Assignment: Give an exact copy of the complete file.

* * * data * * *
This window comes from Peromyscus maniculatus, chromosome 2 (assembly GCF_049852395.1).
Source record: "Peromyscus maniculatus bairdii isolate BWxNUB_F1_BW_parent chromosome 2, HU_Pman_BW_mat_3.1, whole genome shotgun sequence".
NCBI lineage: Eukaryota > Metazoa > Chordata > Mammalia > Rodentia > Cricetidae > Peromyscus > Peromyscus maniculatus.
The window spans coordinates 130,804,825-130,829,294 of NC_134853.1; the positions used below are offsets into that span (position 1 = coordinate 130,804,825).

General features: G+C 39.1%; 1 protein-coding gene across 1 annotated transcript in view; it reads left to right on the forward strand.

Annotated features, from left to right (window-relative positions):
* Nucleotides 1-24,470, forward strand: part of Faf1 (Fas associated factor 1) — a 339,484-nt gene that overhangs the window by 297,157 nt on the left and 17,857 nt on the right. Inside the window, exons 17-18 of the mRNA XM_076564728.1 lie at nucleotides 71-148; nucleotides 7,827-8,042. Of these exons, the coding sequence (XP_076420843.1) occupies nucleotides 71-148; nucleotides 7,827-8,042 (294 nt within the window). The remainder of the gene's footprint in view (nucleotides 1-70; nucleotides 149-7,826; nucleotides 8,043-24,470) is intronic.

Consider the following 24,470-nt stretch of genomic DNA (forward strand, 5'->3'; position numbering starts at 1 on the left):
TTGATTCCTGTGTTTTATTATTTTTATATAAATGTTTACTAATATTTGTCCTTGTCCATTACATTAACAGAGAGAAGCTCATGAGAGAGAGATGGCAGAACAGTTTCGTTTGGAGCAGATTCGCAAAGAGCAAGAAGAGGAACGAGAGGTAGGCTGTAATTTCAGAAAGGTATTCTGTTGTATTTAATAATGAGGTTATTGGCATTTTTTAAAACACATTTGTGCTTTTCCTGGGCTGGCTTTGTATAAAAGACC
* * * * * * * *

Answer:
This window comes from Peromyscus maniculatus, chromosome 2 (assembly GCF_049852395.1).
Source record: "Peromyscus maniculatus bairdii isolate BWxNUB_F1_BW_parent chromosome 2, HU_Pman_BW_mat_3.1, whole genome shotgun sequence".
NCBI lineage: Eukaryota > Metazoa > Chordata > Mammalia > Rodentia > Cricetidae > Peromyscus > Peromyscus maniculatus.
The window spans coordinates 130,804,825-130,829,294 of NC_134853.1; the positions used below are offsets into that span (position 1 = coordinate 130,804,825).

General features: G+C 39.1%; 1 protein-coding gene across 1 annotated transcript in view; it reads left to right on the forward strand.

Annotated features, from left to right (window-relative positions):
* Nucleotides 1-24,470, forward strand: part of Faf1 (Fas associated factor 1) — a 339,484-nt gene that overhangs the window by 297,157 nt on the left and 17,857 nt on the right. Inside the window, exons 17-18 of the mRNA XM_076564728.1 lie at nucleotides 71-148; nucleotides 7,827-8,042. Of these exons, the coding sequence (XP_076420843.1) occupies nucleotides 71-148; nucleotides 7,827-8,042 (294 nt within the window). The remainder of the gene's footprint in view (nucleotides 1-70; nucleotides 149-7,826; nucleotides 8,043-24,470) is intronic.

Consider the following 24,470-nt stretch of genomic DNA (forward strand, 5'->3'; position numbering starts at 1 on the left):
TTGATTCCTGTGTTTTATTATTTTTATATAAATGTTTACTAATATTTGTCCTTGTCCATTACATTAACAGAGAGAAGCTCATGAGAGAGAGATGGCAGAACAGTTTCGTTTGGAGCAGATTCGCAAAGAGCAAGAAGAGGAACGAGAGGTAGGCTGTAATTTCAGAAAGGTATTCTGTTGTATTTAATAATGAGGTTATTGGCATTTTTTAAAACACATTTGTGCTTTTCCTGGGCTGGCTTTGTATAAAAGACC